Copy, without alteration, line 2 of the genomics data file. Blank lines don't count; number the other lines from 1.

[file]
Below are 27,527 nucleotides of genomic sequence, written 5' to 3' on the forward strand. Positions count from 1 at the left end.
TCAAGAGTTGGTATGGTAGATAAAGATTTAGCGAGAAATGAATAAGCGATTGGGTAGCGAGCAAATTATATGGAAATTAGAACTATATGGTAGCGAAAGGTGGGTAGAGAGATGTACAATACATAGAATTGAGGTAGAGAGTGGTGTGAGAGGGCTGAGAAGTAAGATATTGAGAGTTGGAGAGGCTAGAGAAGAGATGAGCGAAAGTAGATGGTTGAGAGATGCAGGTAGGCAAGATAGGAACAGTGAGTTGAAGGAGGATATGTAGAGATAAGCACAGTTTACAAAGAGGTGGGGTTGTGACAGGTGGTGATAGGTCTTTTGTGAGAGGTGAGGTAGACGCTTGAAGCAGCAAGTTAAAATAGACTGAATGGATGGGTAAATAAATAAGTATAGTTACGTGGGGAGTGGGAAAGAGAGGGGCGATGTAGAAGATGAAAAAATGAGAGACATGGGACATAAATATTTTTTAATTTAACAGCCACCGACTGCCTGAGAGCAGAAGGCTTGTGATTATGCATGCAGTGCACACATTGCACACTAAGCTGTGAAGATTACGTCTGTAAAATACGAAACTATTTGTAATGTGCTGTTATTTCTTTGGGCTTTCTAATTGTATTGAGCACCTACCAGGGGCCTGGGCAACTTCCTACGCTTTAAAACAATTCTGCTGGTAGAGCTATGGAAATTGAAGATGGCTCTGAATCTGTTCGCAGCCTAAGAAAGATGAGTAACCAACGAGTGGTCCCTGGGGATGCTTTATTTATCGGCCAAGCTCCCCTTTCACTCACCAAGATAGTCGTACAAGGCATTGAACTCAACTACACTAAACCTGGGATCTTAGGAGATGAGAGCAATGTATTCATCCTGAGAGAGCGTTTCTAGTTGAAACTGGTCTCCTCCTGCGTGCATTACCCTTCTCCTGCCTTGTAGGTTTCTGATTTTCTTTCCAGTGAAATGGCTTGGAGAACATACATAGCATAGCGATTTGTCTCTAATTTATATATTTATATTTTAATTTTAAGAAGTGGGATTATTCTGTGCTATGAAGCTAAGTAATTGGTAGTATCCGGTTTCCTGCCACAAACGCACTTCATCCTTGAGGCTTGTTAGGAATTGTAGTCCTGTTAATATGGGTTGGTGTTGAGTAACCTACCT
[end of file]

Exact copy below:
TCAAGAGTTGGTATGGTAGATAAAGATTTAGCGAGAAATGAATAAGCGATTGGGTAGCGAGCAAATTATATGGAAATTAGAACTATATGGTAGCGAAAGGTGGGTAGAGAGATGTACAATACATAGAATTGAGGTAGAGAGTGGTGTGAGAGGGCTGAGAAGTAAGATATTGAGAGTTGGAGAGGCTAGAGAAGAGATGAGCGAAAGTAGATGGTTGAGAGATGCAGGTAGGCAAGATAGGAACAGTGAGTTGAAGGAGGATATGTAGAGATAAGCACAGTTTACAAAGAGGTGGGGTTGTGACAGGTGGTGATAGGTCTTTTGTGAGAGGTGAGGTAGACGCTTGAAGCAGCAAGTTAAAATAGACTGAATGGATGGGTAAATAAATAAGTATAGTTACGTGGGGAGTGGGAAAGAGAGGGGCGATGTAGAAGATGAAAAAATGAGAGACATGGGACATAAATATTTTTTAATTTAACAGCCACCGACTGCCTGAGAGCAGAAGGCTTGTGATTATGCATGCAGTGCACACATTGCACACTAAGCTGTGAAGATTACGTCTGTAAAATACGAAACTATTTGTAATGTGCTGTTATTTCTTTGGGCTTTCTAATTGTATTGAGCACCTACCAGGGGCCTGGGCAACTTCCTACGCTTTAAAACAATTCTGCTGGTAGAGCTATGGAAATTGAAGATGGCTCTGAATCTGTTCGCAGCCTAAGAAAGATGAGTAACCAACGAGTGGTCCCTGGGGATGCTTTATTTATCGGCCAAGCTCCCCTTTCACTCACCAAGATAGTCGTACAAGGCATTGAACTCAACTACACTAAACCTGGGATCTTAGGAGATGAGAGCAATGTATTCATCCTGAGAGAGCGTTTCTAGTTGAAACTGGTCTCCTCCTGCGTGCATTACCCTTCTCCTGCCTTGTAGGTTTCTGATTTTCTTTCCAGTGAAATGGCTTGGAGAACATACATAGCATAGCGATTTGTCTCTAATTTATATATTTATATTTTAATTTTAAGAAGTGGGATTATTCTGTGCTATGAAGCTAAGTAATTGGTAGTATCCGGTTTCCTGCCACAAACGCACTTCATCCTTGAGGCTTGTTAGGAATTGTAGTCCTGTTAATATGGGTTGGTGTTGAGTAACCTACCT